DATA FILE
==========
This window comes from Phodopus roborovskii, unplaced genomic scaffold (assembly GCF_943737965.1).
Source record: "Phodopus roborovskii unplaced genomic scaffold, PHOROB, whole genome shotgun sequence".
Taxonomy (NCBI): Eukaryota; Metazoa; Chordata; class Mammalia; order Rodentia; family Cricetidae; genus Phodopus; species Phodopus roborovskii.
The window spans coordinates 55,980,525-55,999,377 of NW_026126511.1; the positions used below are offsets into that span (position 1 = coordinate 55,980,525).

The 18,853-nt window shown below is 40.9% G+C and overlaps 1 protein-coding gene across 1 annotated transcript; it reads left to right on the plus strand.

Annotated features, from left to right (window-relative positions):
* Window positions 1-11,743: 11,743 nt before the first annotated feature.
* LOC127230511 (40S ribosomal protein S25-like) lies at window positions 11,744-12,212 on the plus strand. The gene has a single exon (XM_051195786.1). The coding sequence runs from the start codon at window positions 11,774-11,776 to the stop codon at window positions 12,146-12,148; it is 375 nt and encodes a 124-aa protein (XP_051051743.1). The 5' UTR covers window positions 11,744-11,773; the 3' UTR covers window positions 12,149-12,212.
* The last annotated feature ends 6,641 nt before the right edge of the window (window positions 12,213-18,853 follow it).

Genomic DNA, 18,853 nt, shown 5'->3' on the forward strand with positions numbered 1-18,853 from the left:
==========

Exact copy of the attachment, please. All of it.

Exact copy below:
This window comes from Phodopus roborovskii, unplaced genomic scaffold (assembly GCF_943737965.1).
Source record: "Phodopus roborovskii unplaced genomic scaffold, PHOROB, whole genome shotgun sequence".
Taxonomy (NCBI): Eukaryota; Metazoa; Chordata; class Mammalia; order Rodentia; family Cricetidae; genus Phodopus; species Phodopus roborovskii.
The window spans coordinates 55,980,525-55,999,377 of NW_026126511.1; the positions used below are offsets into that span (position 1 = coordinate 55,980,525).

The 18,853-nt window shown below is 40.9% G+C and overlaps 1 protein-coding gene across 1 annotated transcript; it reads left to right on the plus strand.

Annotated features, from left to right (window-relative positions):
* Window positions 1-11,743: 11,743 nt before the first annotated feature.
* LOC127230511 (40S ribosomal protein S25-like) lies at window positions 11,744-12,212 on the plus strand. The gene has a single exon (XM_051195786.1). The coding sequence runs from the start codon at window positions 11,774-11,776 to the stop codon at window positions 12,146-12,148; it is 375 nt and encodes a 124-aa protein (XP_051051743.1). The 5' UTR covers window positions 11,744-11,773; the 3' UTR covers window positions 12,149-12,212.
* The last annotated feature ends 6,641 nt before the right edge of the window (window positions 12,213-18,853 follow it).

Genomic DNA, 18,853 nt, shown 5'->3' on the forward strand with positions numbered 1-18,853 from the left: